I like to think people are grouped into two camps at the Thanksgiving dinner table.
STRINGER’s COLUMN from Thanksgiving 2015 >>
There are those who argue over the turkey legs and pile their plate high with that succulent dark meat.
Then there are the white meat purists.
Me? I fall into the latter camp. My mom didn’t buy the whole turkey when we were growing up. She already had enough on her plate, so dealing with the neck and giblets was swapped out for roasting a big ol’ turkey breast.
It’s a tradition I’ve segued into adulthood, one that I’m carrying out today as I cook for eight people.
But amid these two camps, it can be argued there’s another fan club at the table. One that everybody belongs to.
I’m talking about those who love gravy, of course. L-O-V-E ... LOVE.
A good buttery roux, fresh turkey drippings, some kitchen bouquet and healthy dose of salt and fresh ground pepper ... pour that liquid gold over the plate and just let the fixings soak it up and disappear under the brown, velvety thickness.
I’m talking mashed potatoes, dressing, casseroles, rolls, even the deviled eggs. Everything tastes better with gravy.
So where am I going with this tangent, which you’d think would be better resigned for the food page?
Well, I’d like to think sports is the gravy of life.
There are so many divisive things in the world — war, politics, money, socioeconomic status, religion, race relations ... even trivial things like whether you’re a dog or cat person, a white or dark meat connoisseur.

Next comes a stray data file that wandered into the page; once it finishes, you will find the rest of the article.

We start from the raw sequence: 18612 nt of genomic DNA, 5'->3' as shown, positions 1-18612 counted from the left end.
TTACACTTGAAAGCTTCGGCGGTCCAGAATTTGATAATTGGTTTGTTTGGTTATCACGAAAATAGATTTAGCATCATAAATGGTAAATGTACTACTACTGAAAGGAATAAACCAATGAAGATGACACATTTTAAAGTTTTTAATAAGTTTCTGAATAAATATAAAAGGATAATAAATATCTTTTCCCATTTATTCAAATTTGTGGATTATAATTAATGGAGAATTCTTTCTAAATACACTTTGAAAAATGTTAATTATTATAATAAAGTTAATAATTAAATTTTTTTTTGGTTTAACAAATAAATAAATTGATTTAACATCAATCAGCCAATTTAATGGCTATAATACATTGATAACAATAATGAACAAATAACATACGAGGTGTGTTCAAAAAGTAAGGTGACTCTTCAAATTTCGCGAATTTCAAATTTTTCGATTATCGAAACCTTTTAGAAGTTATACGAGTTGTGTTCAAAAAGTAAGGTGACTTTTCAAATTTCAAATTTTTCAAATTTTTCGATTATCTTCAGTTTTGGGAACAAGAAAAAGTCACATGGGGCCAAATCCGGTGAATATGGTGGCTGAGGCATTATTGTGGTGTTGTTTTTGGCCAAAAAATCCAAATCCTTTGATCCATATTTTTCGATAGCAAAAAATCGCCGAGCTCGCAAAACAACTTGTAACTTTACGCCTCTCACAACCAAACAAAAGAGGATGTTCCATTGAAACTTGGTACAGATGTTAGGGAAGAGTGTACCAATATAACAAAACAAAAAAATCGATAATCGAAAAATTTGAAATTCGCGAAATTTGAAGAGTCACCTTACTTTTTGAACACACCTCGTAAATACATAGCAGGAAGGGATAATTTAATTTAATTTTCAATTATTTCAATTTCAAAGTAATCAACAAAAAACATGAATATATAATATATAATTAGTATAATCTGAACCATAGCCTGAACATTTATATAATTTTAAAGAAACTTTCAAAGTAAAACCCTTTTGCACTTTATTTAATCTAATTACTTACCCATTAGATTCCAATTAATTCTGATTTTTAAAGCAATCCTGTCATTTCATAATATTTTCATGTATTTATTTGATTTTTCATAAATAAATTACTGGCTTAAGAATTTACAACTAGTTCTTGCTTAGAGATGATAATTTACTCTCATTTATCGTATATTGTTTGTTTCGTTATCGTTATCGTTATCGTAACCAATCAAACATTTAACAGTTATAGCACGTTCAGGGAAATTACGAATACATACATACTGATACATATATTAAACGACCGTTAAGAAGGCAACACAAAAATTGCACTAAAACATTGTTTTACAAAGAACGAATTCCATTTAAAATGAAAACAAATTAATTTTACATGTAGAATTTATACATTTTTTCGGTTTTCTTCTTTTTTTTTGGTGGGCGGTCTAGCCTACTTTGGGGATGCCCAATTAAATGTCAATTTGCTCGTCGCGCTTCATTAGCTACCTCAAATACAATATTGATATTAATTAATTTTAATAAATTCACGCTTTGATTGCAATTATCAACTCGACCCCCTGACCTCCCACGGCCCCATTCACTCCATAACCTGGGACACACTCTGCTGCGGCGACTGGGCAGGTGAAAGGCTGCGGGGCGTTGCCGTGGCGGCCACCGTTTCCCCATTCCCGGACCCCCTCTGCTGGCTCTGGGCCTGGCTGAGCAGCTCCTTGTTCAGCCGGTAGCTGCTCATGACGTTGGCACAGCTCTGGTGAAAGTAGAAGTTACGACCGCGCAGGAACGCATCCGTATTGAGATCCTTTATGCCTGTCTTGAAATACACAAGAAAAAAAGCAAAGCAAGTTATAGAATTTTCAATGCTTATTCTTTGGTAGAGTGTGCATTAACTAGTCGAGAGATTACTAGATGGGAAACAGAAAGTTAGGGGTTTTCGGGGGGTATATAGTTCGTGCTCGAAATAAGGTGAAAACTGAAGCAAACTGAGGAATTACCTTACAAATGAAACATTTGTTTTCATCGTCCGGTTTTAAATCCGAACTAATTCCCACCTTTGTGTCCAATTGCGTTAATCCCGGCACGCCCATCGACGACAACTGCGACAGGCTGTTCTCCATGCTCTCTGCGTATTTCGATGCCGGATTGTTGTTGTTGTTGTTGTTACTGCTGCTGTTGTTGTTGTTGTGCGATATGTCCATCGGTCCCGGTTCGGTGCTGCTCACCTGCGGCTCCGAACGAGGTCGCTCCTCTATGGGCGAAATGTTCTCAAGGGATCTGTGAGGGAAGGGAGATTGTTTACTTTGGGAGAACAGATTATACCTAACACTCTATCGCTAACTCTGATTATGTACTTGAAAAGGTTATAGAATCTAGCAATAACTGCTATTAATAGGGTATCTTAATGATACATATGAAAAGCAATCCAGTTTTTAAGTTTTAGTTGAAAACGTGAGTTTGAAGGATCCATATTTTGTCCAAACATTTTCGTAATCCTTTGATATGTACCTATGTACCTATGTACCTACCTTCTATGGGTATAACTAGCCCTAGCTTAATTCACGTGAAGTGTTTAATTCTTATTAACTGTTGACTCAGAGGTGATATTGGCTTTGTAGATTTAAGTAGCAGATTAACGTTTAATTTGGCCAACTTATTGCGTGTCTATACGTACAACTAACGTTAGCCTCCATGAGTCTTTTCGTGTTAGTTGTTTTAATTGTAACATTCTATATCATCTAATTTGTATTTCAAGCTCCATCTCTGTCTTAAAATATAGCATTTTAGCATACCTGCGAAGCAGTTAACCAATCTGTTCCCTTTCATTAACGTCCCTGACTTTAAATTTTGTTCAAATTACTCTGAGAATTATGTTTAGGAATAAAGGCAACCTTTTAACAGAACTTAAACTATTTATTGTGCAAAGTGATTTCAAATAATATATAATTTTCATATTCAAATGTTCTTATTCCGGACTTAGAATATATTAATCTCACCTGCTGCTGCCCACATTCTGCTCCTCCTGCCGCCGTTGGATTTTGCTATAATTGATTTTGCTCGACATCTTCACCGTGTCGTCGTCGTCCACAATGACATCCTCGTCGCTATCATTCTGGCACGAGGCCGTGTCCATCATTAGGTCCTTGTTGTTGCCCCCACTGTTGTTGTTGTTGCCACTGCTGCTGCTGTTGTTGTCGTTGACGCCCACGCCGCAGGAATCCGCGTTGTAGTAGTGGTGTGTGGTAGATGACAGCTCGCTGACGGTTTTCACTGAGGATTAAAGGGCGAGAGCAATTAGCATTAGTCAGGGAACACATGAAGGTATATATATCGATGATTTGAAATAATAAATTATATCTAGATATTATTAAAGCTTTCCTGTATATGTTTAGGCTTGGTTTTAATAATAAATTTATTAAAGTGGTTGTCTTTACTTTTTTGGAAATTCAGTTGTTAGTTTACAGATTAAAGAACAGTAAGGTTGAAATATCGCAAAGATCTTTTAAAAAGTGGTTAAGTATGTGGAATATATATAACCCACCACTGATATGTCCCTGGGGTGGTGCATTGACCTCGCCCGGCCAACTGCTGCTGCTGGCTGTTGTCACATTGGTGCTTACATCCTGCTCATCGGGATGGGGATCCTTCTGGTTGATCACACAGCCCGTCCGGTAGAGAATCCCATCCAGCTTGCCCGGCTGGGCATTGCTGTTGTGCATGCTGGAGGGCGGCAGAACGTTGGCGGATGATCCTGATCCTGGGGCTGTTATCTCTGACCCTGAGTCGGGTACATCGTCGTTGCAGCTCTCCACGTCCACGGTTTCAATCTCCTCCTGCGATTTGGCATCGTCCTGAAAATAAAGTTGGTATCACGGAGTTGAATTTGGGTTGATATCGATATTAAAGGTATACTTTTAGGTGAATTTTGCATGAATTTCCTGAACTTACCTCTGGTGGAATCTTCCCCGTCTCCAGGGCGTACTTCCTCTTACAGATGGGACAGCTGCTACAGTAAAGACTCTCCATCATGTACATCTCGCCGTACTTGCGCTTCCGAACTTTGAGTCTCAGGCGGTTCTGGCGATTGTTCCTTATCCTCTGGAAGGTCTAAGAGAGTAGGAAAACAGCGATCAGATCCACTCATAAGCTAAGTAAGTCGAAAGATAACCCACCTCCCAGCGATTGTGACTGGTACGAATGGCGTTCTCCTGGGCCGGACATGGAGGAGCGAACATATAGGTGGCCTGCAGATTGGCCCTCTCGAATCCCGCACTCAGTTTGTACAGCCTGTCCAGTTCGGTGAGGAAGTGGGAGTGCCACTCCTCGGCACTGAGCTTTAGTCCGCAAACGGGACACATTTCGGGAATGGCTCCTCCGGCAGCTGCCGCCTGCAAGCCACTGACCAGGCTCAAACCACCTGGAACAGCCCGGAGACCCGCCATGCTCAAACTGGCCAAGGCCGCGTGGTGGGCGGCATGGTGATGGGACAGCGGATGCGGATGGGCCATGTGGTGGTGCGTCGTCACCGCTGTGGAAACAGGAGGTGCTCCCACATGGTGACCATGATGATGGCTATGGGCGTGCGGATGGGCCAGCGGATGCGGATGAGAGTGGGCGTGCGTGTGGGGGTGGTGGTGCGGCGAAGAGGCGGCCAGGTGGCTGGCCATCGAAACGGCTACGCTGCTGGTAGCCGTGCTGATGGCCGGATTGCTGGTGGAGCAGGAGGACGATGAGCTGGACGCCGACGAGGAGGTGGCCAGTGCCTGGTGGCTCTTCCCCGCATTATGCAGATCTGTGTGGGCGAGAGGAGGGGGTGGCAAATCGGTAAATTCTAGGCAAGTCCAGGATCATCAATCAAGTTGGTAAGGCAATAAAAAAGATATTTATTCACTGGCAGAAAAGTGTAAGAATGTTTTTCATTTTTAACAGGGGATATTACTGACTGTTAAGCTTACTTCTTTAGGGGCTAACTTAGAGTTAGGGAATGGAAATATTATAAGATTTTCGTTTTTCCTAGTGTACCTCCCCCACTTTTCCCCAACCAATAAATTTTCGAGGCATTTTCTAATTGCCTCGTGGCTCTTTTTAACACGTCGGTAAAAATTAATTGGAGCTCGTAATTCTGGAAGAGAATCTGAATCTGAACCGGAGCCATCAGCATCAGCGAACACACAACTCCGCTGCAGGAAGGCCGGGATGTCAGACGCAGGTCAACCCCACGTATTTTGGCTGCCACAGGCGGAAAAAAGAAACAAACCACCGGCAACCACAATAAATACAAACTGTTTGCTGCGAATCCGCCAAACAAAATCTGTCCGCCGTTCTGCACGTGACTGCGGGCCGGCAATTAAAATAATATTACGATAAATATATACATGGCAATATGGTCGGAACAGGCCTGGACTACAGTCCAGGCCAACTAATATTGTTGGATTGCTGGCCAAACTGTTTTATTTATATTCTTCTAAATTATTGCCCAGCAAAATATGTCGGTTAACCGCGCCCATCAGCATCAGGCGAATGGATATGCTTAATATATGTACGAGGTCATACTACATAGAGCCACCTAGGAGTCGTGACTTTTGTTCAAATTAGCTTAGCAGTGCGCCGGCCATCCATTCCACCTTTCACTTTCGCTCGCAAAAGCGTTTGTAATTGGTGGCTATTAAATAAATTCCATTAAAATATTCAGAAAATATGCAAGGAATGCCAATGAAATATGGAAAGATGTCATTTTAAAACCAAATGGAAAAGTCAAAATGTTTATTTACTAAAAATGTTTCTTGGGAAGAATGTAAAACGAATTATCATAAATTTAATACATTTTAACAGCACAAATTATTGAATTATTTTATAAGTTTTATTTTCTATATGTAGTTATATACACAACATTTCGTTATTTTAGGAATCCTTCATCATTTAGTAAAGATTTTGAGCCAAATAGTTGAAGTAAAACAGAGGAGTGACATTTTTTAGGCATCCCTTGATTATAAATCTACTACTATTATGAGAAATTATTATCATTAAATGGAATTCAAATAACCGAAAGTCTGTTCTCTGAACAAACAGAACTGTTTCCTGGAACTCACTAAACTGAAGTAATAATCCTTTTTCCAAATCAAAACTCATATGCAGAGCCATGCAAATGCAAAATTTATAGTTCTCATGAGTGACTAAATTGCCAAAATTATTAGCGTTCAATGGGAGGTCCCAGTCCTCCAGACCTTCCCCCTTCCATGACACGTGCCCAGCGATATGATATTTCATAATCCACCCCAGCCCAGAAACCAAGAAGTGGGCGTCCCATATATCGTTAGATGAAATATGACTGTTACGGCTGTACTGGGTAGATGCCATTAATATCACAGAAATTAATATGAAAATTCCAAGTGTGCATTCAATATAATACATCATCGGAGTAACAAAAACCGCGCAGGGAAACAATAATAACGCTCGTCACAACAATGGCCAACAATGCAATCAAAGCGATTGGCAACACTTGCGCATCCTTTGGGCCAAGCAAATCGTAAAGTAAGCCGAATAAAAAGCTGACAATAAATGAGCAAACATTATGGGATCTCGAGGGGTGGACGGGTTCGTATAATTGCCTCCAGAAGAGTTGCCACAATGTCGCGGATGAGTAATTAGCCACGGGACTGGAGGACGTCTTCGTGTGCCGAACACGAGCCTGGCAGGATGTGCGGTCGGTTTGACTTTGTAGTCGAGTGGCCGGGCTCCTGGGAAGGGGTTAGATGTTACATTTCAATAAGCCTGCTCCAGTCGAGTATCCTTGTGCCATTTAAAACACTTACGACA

Sports, I believe, offer up a common ground. Sports have a way of uniting people.
A busboy with nary a penny in the bank can sit with a captain of industry at a local watering hole and celebrate their team ... equals in that moment. An atheist and Christian can set aside religious differences and unite in their March Madness rooting interest.
A black woman from the rural roads of North Carolina can celebrate a Duke basketball national championship basketball title alongside a privileged white man from the city. So too can an immigrant chasing the American dream alongside a trust-fund baby predestined for success.
Athletes certainly can’t be boxed into a stereotype, and the same applies to their fans.
Do sports solve life’s problems? Heck no. But, for the most part, they have a way of briefly sidelining life’s troubles — even if it’s just for nine innings, two halves, four quarters, three periods, 18 holes, a set at a time.
On Thanksgiving when we’re asked to go around the table and reel off something we’re thankful for, I’m reminded of why I do what I do.
The Emerald Coast is one of the richest pockets of prep talent in the country, full of state champions and standouts headed to premier Division I colleges. It also houses, in my opinion, the best Juco program in the country in NWF State.
Everyday I get to throw on a button-up, some chinos and my press pass and lug my laptop into some gym, pitch, ballpark or stadium. It’s the best job in the world.
I’m a fan of sports ... the gravy of life. Now pass the white meat.
This column originally ran in the Nov. 24, 2016 edition of the Northwest Florida Daily News.